News National Malcolm Turnbull, Bill Shorten to discuss MP citizenship

Malcolm Turnbull, Bill Shorten to discuss MP citizenship

Malcolm Turnbull Bill Shorten MP citizenship
Don't be misled by Bill Shorten's pledge not to move a no confidence motion, which he lacks the numbers to win in any case. Instead, look for a renewed fight over the big banks' scams and abuses. Photo: AAP
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Bill Shorten will urge Malcolm Turnbull to fast-track a new process to check MPs’ citizenship when the two leaders meet in Melbourne on Wednesday.

The Prime Minister needs Labor’s support for a plan to force all members and senators to declare on the register of interests that they are not a citizen of another country and set out the birth records of themselves and their parents.

If they have previously held citizenship of another country they must provide evidence of their renunciation or how it came to an end.

Under Mr Turnbull’s plan, the register would not be published until after Christmas.

Mr Shorten will argue it needs to be done sooner in order to provide the public with confidence that all MPs are eligible to sit.

As well, Labor is concerned the government is taking a go-slow approach to Liberal MP John Alexander.

However, it has emerged two Labor MPs, Tasmania’s Justine Keay and Queensland’s Susan Lamb, may be caught up in the citizenship debacle.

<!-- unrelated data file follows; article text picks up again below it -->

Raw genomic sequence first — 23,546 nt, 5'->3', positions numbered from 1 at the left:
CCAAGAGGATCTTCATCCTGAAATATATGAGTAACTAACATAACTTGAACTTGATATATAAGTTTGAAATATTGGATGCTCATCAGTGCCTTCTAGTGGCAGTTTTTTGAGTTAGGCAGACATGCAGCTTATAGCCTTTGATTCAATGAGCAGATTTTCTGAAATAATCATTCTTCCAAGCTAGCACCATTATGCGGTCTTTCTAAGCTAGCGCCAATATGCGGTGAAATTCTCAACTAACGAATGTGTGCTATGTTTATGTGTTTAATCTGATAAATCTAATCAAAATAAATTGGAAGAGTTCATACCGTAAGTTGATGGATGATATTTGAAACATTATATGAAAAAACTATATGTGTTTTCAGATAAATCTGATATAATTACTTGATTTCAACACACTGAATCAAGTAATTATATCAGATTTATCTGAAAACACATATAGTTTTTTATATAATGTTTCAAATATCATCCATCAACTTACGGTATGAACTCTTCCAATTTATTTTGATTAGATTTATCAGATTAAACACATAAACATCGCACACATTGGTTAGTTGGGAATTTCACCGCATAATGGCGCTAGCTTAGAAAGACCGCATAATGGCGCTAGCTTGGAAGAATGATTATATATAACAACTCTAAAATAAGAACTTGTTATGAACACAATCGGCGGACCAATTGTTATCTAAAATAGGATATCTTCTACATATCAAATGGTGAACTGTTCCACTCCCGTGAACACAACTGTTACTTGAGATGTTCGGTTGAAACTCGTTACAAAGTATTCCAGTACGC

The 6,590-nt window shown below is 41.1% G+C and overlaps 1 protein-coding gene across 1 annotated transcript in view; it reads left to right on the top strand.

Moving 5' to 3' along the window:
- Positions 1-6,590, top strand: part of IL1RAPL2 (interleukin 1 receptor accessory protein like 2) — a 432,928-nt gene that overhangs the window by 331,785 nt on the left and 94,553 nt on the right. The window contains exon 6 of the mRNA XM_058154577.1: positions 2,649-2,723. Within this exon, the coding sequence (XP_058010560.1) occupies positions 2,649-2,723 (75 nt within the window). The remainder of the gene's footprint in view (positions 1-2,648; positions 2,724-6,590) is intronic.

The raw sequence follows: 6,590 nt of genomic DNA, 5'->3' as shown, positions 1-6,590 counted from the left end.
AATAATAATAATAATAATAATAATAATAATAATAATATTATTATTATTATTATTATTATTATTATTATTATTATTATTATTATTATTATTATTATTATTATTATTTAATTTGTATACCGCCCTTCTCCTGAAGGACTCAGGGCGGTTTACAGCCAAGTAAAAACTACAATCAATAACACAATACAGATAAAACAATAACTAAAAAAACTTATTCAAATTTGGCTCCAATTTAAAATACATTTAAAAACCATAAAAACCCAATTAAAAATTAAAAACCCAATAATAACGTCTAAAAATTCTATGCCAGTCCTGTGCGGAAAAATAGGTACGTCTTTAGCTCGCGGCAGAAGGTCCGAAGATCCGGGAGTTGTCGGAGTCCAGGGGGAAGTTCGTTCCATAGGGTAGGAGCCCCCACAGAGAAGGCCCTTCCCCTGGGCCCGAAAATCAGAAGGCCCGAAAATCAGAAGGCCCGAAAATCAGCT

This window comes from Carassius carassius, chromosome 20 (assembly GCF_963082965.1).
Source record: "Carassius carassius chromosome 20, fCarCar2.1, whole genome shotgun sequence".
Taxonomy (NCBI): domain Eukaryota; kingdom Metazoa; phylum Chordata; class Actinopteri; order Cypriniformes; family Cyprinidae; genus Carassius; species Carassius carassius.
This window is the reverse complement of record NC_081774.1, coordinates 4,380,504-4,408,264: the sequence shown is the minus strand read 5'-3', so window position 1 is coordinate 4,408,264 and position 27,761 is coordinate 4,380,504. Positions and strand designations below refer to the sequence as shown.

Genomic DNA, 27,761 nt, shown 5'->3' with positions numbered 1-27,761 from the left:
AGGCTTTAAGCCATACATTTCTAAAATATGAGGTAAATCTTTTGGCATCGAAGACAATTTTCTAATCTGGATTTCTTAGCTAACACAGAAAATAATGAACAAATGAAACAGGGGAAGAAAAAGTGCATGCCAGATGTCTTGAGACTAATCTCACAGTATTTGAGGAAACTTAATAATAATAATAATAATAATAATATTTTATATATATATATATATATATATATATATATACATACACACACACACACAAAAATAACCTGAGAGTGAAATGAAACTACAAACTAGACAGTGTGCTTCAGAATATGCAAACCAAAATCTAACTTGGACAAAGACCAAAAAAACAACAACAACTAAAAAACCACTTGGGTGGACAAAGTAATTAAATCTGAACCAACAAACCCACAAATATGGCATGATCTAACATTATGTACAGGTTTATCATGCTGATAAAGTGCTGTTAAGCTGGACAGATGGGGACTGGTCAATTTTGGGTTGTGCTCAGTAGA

Ms Keay says her renunciation of British citizenship was not effective until after the 2016 election, while Ms Lamb has said she took all necessary steps to renounce her British citizenship in May 2016, but has not said if this was confirmed before the deadline, the Guardian online reports.

The recent High Court ruling stated Section 44 “does not disqualify only those who have not made reasonable efforts to conform to its requirements”.

Mr Alexander is seeking advice from UK authorities on whether he holds citizenship by descent through his British-born father – a case virtually identical to that of disqualified senator Fiona Nash and resigned senator Stephen Parry.

He believes he is solely an Australian citizen, but has promised to make a full statement once the advice is received.

Labor says the MP for Bennelong should be referred to the High Court.

However, the Prime Minister says all MPs should be allowed to make their declarations under the new process and then cases can be referred to the court.

If Mr Alexander is disqualified from parliament, the government – which holds a one-seat majority and is already fighting a by-election in New England – would be forced to a by-election in Bennelong, which the MP holds with a 7.8 per cent margin.

Liberal senator Eric Abetz said he hoped there would only be a “limited number of by-elections”, but a general election could not be ruled out.

Former Liberal senator turned independent Cory Bernardi suggested the best solution would be to prorogue the parliament.

Liberal MP Rowan Ramsey admitted the problem had become a “frustration” but was hopeful the government can put the “sideshow” behind it.

“The people in the pub and down the golf club, they just think the whole world’s gone mad and why can’t Canberra get it right,” he told ABC radio.